Sequencing of PCR fragments carrying genomic HO and URA3 deletions

Fragments carrying genomic HO and URA3 deletions were amplified by PCR with primer pairs ocej359/360 and ocej317/320, respectively (see Supplementary Table S1 for primer sequences). Fragments were purified by using High Pure PCR Product Purification Kit (Roche Diagnostics GmbH) and sequenced using the same primers (DNAvision S.A.).

Immunodetection by Western blot

After separation by SDS–PAGE, proteins were electroblotted onto a Hybond nitrocellulose membrane (GE Healthcare) with XcellII module (Invitrogen) and with NuPage Transfer Buffer (Invitrogen)/10% methanol. Tagged proteins were immunodetected with Anti-V5 antibodies (Invitrogen) and revealed by using Western-Breeze Chemiluminescent Kit Anti-Mouse (Invitrogen).

Quantitative qRT–PCR

Quantification of mRNA was performed as described previously (33). For inducing GAL genes expression, yeast strains were cultivated on YNB with 80 mM ammonium, 20 mg/ml raffinose until OD660 nm 0.5 in which 2 mg/ml galatose were added for a further 1-h growth. The anabolic and catabolic gene transcripts were quantified after growth on YNB with 80 mM ammonium, 20 mg/ml glucose in the presence or not of 1 mg/ml arginine. Total RNA was extracted as described previously (34). Primers amplified a 167-bp fragment of GAL1 (ocej235, 5′-CCGAAAAGTGCCCGAGCATA-3′; ocej236, 5′-GACGGCGCAAAGCATATCAA-3′), a 145-bp fragment of GAL2 (ocej237, 5′-TGAATTGAAAGCCGGTGAGT-3′; ocej238, 5′-GGTATCCCAGCCAAACATGA-3′), a 169-bp fragment of GAL10 (GAL10-O1, 5′-TGGGTTCCGGTAAAGGTTCT-3′; GAL10-O2, 5′-TGCAACTCGGTCTGCCATTT-3′), a 149-bp fragment of CAR1 (CAR1-O1, 5′-AATACCCCGATGCTGGTCTT-3′; CAR1-O2, 5′-TTTGAGCGACTCGGGACAAT-3′), a 100-bp fragment of ARG3 (ARG3-O1, 5′-GCCCGTGTGAACAAACATGA-3′; ARG3-O2, 5′-TTGCTTGCAAAGGGTGGAAT-3′) and a 125-bp fragment of TBP1 (TBP1-O1, 5′-TATAACCCCAAGCGTTTTGC-3′; TBP1-O2, 5′-GCCAGCTTTGAGTCATCCTC-3′).

Confocal imaging

Cells were imaged on LSM510-Axiovert 100 M confocal microscope (Zeiss) by exciting eGFP fusion at 488 nm.


Dominant-negative effects resulting from overexpression of GAL4Δ or ARG81Δ

To ensure a constitutive overproduction of truncated protein, the S. cerevisiae GAL4Δ sequence coding for Gal4pΔ (aa 1–147) was placed under the control of the strong TDH3 promoter. The ORF was fused or not to the V5 epitope coding sequence allowing immunodetection with V5-specific antibodies. The expression cassette was cloned in integrative vectors. The S. cerevisiae strain BY4709 was transformed with CYC1 integrative plasmids (described in Table 1) by conventional URA3 selection. Transformants harboring a single copy of the empty vector (p0int), plasmid with GAL4Δ (pGint) or plasmid carrying GAL4Δ:V5 (pGVint) were chosen after PCR characterization of genomic DNA (data not shown). The production of the truncated Gal4p was verified by immunodetection with V5-specific antibodies (Supplementary Figure S1). The phenotypes were determined by streaking the selected strains on minimal medium containing either glucose or galactose as sole carbon source. The growth of strains producing truncated Gal4p was significantly inhibited on galactose, indicating the occurrence of a dominant-negative effect (Figure 1). It should be noticed that this phenotype was slightly more pronounced with the GAL4Δ:V5 construct. This possibly results from a higher production level of Gal4pΔ-V5 (expression or half-live) or from a functional benefit due to this particular C-terminal modification of the protein (conformation, interaction with other transcription factors, etc.). Another plasmid, pGVGint, was constructed in order to overproduce Gal4pΔ as a fusion with GFP. The phenotype of a strain carrying such plasmid was similar to the one observed for pGVint. Observation by fluorescence microscopy revealed very efficient accumulation of the protein in the nucleus when GAL4Δ is expressed under the control of the strong TDH3 promoter (Figure 2). According to experiments described hereafter, the dominant-negative effect is due to interference of GAL4Δ with the induction of genes belonging to the galactose pathway. Indeed, the transcriptional analysis by qRT–PCR has shown a significant decrease of GAL1, GAL2 and GAL10 expression in raffinose grown strains carrying pGint or pGVint plasmids after 1-h pulse with galactose (Figure 3A). Expression of genes encoding defective transcription factors unrelated to the galactose pathway did not significantly affect expression of GAL genes (transcriptional analysis of GAL1, GAL2 and GAL10 in ARG81Δ:V5 expressing strain, data not shown) and growth on galactose (see below ARG81Δ).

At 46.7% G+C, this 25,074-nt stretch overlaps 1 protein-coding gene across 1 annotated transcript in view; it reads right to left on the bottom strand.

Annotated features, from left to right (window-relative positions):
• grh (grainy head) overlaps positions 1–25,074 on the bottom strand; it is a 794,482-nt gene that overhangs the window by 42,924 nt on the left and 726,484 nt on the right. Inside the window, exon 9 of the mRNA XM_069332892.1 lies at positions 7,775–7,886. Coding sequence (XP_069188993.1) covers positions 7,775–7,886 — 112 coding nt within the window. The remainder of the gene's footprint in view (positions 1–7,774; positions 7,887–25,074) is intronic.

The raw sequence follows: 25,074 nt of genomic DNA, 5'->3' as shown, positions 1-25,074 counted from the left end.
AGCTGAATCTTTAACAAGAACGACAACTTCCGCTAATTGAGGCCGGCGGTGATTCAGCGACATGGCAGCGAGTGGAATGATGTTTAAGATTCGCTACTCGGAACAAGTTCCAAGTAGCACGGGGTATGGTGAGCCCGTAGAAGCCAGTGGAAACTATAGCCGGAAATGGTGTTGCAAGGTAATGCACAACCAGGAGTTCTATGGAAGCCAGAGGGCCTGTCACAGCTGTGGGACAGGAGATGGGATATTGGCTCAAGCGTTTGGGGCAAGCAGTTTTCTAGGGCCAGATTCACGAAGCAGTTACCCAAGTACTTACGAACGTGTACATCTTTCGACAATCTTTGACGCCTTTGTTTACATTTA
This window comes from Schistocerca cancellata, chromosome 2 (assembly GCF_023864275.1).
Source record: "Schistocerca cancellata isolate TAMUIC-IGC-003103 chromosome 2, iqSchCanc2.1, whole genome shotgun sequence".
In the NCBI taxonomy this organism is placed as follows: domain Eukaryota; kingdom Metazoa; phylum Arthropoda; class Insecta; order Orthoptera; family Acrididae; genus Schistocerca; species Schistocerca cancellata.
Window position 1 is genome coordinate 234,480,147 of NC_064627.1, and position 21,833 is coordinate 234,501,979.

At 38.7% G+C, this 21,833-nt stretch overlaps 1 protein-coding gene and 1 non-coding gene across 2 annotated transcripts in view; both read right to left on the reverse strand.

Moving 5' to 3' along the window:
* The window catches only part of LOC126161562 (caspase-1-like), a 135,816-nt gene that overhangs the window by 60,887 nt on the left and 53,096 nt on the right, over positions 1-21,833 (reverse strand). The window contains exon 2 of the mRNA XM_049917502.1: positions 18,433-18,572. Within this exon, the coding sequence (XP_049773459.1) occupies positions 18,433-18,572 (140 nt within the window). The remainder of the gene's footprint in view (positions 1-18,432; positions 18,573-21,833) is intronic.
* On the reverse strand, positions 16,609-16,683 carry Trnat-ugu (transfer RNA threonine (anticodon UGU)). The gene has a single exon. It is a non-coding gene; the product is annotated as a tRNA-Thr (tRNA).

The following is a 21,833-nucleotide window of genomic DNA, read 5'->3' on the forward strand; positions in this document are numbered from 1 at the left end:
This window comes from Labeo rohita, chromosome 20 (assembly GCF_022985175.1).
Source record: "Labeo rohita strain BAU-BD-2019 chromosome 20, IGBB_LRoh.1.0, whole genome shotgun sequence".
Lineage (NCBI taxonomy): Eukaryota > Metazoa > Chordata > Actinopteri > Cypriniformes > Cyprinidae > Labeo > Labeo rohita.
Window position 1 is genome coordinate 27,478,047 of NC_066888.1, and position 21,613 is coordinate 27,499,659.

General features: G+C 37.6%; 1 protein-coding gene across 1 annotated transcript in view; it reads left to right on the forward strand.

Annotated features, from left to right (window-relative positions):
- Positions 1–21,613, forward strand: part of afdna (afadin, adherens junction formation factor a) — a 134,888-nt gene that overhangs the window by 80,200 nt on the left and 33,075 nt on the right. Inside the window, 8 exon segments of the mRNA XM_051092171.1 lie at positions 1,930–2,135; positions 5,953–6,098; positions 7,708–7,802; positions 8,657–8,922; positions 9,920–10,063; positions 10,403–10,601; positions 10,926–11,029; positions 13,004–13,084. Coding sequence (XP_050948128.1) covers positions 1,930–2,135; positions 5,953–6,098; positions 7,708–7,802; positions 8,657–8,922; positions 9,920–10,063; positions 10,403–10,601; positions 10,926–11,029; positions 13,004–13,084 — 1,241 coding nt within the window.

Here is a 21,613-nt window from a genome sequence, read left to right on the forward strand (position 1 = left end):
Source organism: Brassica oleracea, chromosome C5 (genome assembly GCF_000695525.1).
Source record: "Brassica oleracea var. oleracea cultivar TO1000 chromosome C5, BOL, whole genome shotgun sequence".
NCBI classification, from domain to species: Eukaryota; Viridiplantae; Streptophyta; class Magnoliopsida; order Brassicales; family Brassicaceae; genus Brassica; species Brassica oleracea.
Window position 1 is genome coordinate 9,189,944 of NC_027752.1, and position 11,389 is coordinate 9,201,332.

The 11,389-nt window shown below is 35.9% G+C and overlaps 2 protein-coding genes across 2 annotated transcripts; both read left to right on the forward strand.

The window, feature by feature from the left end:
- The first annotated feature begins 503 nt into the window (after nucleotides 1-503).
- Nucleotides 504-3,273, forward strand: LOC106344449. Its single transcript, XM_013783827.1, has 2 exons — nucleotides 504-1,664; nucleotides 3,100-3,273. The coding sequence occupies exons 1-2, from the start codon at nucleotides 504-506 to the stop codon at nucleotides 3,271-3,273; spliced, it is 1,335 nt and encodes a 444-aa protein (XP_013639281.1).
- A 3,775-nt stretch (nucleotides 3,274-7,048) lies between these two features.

Figure 1.
Phenotype determination of GAL4Δ and ARG81Δ expressing S. cerevisiae strains. BY4709-derived strains carrying the various integrated vectors were streaked on diverse media for identifying phenotypes. P0int: negative control vector; pGint: ...
Figure 2.
Subcellular localization of truncated Gal4p-V5 fused to GFP.
Figure 3.
(A) Transcriptional analysis of GAL1, GAL2 and GAL10 expression in wild-type (carrying empty CYC1 integrative plasmid p0int) and truncated Gal4p overproducing S. cerevisiae strains (harboring CYC1 integrative pGint and pGVint vectors, enabling the expression ...